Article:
From The Archives
Volume 5, Issue 2, Fall/Winter 2021/22  
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Skateparks, Inc.

by Nick Ferreira

Cam Childs by Shaun Gingras

I grew up riding BMX in southeastern Massachusetts, where the options for skateparks were essentially, Impact Skatepark (Big RIP to Kevin Robinson) in East Providence, RI, or pre-fabricated concrete parks. The options were big or small, and good or bad, with Impact (and eventually Skaters’ Island in Newport, RI) being big, good, and in turn scary for a beginner to the ramp scene. My friends and I rode Impact quite a bit, but all of the other pre-fabricated skateparks that dotted southeastern MA were much more accessible, for our (my) abilities, and for our parents to give us rides. It felt like we opted for the small and bad options more often than not. Trips to sleepy South Shore towns like Bridgewater, Middleboro, Plymouth, and Westport and postindustrial cities like New Bedford and Fall River, where these skateparks existed, filled our weekends.

Between these parks, we got to ride all of the different ramps and obstacles that Scituate Concrete, the contractor that somehow got the bids for these parks, offered. To be sure, the ramps were god-awful, but I met a lot of people because of this concentrated network of god-awful parks. And as you do, we made the parks work for us. But I would be lying if I said I wasn’t still a little bummed that my formative years weren’t spent on better ramps.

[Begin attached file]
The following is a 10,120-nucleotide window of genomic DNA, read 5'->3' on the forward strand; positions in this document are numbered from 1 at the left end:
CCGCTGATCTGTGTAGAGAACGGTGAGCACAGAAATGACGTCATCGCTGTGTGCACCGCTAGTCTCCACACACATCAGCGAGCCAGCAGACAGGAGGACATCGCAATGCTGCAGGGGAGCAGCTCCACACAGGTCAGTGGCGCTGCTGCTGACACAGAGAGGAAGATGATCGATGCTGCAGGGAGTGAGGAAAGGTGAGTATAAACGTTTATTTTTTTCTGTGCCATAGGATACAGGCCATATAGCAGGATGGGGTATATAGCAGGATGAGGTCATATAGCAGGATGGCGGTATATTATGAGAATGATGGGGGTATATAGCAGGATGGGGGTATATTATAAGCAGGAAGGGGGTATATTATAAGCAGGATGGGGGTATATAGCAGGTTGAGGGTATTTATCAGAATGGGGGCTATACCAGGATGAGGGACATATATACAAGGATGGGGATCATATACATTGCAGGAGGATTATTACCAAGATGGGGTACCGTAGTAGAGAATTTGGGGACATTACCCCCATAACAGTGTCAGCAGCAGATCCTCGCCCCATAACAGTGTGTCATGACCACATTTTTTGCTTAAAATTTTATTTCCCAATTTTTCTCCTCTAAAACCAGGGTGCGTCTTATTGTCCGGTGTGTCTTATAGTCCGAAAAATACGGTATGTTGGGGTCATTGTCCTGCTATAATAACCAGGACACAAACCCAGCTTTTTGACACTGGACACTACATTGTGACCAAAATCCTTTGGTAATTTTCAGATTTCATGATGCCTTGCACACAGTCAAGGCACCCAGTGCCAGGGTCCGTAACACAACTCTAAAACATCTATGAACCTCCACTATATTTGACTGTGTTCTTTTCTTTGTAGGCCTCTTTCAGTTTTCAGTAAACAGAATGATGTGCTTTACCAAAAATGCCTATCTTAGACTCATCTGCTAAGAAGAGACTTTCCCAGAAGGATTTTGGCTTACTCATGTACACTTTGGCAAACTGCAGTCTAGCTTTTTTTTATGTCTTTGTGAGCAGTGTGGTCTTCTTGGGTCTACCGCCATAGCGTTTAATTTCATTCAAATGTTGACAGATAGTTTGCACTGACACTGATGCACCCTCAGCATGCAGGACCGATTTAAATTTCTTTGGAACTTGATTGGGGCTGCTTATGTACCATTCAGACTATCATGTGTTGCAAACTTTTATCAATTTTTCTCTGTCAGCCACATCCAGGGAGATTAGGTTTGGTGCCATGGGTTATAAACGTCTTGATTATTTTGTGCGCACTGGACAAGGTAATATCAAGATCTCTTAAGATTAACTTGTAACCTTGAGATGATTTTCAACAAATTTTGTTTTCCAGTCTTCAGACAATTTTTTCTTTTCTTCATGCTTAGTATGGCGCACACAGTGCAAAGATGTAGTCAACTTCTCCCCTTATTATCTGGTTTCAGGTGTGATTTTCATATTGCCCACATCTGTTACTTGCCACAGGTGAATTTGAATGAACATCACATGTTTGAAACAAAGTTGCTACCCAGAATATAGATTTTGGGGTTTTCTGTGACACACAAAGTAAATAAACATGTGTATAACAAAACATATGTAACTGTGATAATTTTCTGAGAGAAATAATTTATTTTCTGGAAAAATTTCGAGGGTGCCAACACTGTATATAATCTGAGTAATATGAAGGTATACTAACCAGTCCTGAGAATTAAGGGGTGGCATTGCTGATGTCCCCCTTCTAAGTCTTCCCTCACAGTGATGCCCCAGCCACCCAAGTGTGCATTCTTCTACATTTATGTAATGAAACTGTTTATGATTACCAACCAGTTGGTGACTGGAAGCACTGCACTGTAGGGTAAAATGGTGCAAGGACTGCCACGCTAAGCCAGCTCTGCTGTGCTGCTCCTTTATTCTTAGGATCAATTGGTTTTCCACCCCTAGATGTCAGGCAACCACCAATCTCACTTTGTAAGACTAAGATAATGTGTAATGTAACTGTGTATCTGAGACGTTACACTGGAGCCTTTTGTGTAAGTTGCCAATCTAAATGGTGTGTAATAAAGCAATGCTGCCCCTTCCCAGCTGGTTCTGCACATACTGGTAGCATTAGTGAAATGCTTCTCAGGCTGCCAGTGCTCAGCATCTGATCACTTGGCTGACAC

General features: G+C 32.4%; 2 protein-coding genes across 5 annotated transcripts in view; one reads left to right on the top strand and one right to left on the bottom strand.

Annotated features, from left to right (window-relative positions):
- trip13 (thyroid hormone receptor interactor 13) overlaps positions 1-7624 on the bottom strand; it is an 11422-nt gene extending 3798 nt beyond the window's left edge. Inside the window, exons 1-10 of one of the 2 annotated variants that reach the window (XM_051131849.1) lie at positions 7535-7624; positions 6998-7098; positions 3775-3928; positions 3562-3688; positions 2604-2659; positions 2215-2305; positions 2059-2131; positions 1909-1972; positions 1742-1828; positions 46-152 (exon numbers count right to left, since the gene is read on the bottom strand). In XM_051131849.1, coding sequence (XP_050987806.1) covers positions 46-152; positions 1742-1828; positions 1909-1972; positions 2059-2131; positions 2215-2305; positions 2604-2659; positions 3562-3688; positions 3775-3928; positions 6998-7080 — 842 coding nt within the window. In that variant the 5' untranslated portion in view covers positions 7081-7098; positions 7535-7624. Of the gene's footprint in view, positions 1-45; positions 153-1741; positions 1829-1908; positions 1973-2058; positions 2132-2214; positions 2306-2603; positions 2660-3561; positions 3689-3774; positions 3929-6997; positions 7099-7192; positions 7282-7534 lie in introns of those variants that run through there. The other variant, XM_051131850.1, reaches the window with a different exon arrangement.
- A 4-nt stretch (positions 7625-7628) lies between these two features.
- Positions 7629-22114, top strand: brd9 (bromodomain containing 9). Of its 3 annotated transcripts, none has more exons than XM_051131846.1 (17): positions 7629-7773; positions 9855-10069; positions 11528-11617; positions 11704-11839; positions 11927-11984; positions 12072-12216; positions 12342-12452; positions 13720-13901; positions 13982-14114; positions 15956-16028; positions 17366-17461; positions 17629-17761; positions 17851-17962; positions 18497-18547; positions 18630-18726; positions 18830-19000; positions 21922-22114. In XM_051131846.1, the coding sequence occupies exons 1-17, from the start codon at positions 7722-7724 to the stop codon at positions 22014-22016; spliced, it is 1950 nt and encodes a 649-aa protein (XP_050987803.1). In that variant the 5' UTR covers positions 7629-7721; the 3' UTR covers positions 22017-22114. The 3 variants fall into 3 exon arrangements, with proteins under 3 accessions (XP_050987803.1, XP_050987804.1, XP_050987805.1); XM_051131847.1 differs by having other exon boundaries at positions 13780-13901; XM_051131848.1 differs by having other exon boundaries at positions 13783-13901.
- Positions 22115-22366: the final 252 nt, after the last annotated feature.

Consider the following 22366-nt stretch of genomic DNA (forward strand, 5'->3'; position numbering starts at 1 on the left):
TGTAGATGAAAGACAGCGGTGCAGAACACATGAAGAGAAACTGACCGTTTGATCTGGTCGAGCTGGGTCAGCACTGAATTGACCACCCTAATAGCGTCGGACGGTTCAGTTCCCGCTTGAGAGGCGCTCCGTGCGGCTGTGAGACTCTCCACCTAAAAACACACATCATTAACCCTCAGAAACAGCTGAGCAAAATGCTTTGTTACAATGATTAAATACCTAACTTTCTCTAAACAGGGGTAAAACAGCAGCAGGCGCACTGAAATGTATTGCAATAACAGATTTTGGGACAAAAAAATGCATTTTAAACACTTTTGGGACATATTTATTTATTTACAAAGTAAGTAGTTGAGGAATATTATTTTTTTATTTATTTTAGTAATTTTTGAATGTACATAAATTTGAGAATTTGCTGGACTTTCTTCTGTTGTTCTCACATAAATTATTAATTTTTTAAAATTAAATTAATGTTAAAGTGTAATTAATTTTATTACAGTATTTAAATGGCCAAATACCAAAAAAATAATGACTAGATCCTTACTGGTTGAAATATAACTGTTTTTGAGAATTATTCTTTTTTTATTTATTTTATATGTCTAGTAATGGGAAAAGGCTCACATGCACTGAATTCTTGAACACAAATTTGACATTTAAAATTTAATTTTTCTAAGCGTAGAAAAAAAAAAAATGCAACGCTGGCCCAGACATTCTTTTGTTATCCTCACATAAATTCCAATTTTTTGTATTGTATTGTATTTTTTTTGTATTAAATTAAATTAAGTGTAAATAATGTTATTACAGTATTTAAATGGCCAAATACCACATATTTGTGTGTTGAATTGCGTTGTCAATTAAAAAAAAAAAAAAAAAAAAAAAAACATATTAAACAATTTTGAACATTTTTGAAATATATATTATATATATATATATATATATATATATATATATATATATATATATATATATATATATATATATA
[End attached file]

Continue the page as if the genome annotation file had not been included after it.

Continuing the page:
It’s my hunch that Scituate Concrete leveraged their URL,, complete with astronauts upside-down with skateboards attached to their feet, as proof of their competency in the skatepark game. Combine that with a small market for skatepark builders and you’ve got yourself a Lyle Lanley in the form of a skatepark company.

A lot of these parks are still kicking around, but many have seen upgrades. The one pictured above might have featured the most useful ramps of them all, a six-foot-tall mini-ramp which, no matter how bad you mess up the transitions, you can still have some fun on. ︎